10/13/11: Top Talent Development Posts this Week

October 13, 2011 by Wally Bock

Every week, I review blogs that cover talent development to find the very best talent development posts. This week, you’ll find pointers to pieces on the Mercer study on employee commitment, talent management software, investing in your people, creating a good leadership training program, and choosing leaders at random.

From TLNT: Survey: Employees Are Unhappy, But Young Workers Are Most Ready to Go

“Add this to your list of paradoxes when it comes to trying to figure out young workers: According to the latest What’s Working survey from Mercer, younger workers say that although they are much more satisfied with the organizations they work for than the overall workforce, they are also much more likely to be considering leaving for a new job.”

Wally’s Comment: There’s a lot here interpreting findings from the Mercer survey. The part about younger workers seems to me to have been the case since young people joined the workforce, but there’s plenty more here to get you thinking.

From Josh Bersin: Elephants of HR Software Enter the Talent Management Market

“Over the last ten years or so the talent management software providers have had a party building up a $3 billion, fast-growing marketplace.  Now, starting in 2011 and 2012, the elephants from the markets of core HR have arrived – and they plan to come in and start making the party a lot messier.”

Wally’s Comment: The “elephants” in this particular case are SAP, ADP, and Oracle.

From Sharlyn Lauby: Poll Results: What HR Wants to Do

“Over the past couple of months, you guys have graciously answered a couple of surveys about what HR currently does and what HR wants to do.  I thought you might find it interesting to see the two sets of survey results side by side.  The results are very interesting.”

Wally’s Comment: Are you investing in the training and development of your people? Sharlyn Lauby makes an excellent case for why that’s a good and profit-building idea. I’ll add another reason. In a knowledge economy, people (with their knowledge and relationships) are the only sustainable source of competitive advantage, so investing in them is a high leverage activity.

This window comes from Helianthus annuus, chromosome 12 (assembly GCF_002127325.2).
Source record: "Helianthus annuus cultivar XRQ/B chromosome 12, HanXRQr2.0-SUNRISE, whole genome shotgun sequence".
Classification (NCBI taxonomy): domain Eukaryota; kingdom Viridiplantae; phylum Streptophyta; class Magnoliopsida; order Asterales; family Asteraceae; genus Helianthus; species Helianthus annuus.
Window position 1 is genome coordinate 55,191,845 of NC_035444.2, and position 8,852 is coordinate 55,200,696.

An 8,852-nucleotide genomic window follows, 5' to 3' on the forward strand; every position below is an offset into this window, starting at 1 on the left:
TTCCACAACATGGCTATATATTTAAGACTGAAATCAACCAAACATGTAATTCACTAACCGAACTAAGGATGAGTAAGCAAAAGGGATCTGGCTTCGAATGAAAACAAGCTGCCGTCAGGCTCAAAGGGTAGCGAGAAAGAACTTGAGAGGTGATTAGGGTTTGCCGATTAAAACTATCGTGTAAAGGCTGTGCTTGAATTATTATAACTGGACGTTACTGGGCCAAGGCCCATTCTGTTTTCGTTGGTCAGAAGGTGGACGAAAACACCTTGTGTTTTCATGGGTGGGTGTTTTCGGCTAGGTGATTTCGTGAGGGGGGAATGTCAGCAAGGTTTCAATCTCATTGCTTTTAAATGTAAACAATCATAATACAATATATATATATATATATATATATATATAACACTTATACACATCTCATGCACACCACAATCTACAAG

From Dan McCarthy: How to Involve Participants in a Leadership Training Program

“Even the most brilliant, credible, and talented instructors with the most dazzling PowerPoint slides won’t guarantee participants in a leadership training program are actually going to learn anything. “

Wally’s Comment: OK, you’ve listened to Sharlyn and you’re ramping up your leadership training. Now it’s a good idea to read Dan McCarthy’s post so you don’t create a great-on-paper-but-but-horrid-in-practice leadership training program. I’ve been doing this kind of training for more than a quarter century and I can tell you that what Dan suggests here works in the classroom. There’s even a technique he describes that I haven’t tried, and I’m going to do so in my next training program.

From Bob Sutton: Is It Sometimes Rational to Select Leaders Randomly? A Cool Old Study

“This term at Stanford, I am teaching a doctoral seminar on leadership.  Of course, this one of the broadest and most confusing topics on earth.  I am not qualified to teach a seminar on love or religion; so, for me, this is the most vexing topic I can teach.  The topic for the first meeting was “cynicism.”  I started out by assigning academic papers that brought evidence and perspectives that undermined conventional assumptions about leadership and that even questioned why scholars bothered to study the topic at all (my friend and co-author Jeff Pfeffer raised this question in a 1977 paper called “The Ambiguity of Leadership”). The most entertaining paper we read was by S. Alexander Haslam and a long list of coauthors, called  “Inspecting the emperor’s clothes: evidence that random selection of leaders can enhance group performance” (Group Dynamics: Theory, Research, and Practice, Vol. 2, No. 3, 1998, pp. 168-184).”

Wally’s Comment: I love Bob Sutton’s posts. He’s especially good at sharing insights from and into academic studies that I would never find, let alone read. Here’s a good one about choosing leaders.

Wally Bock is a coach, a writer and President of Three Star Leadership.

Posted in Talent Management

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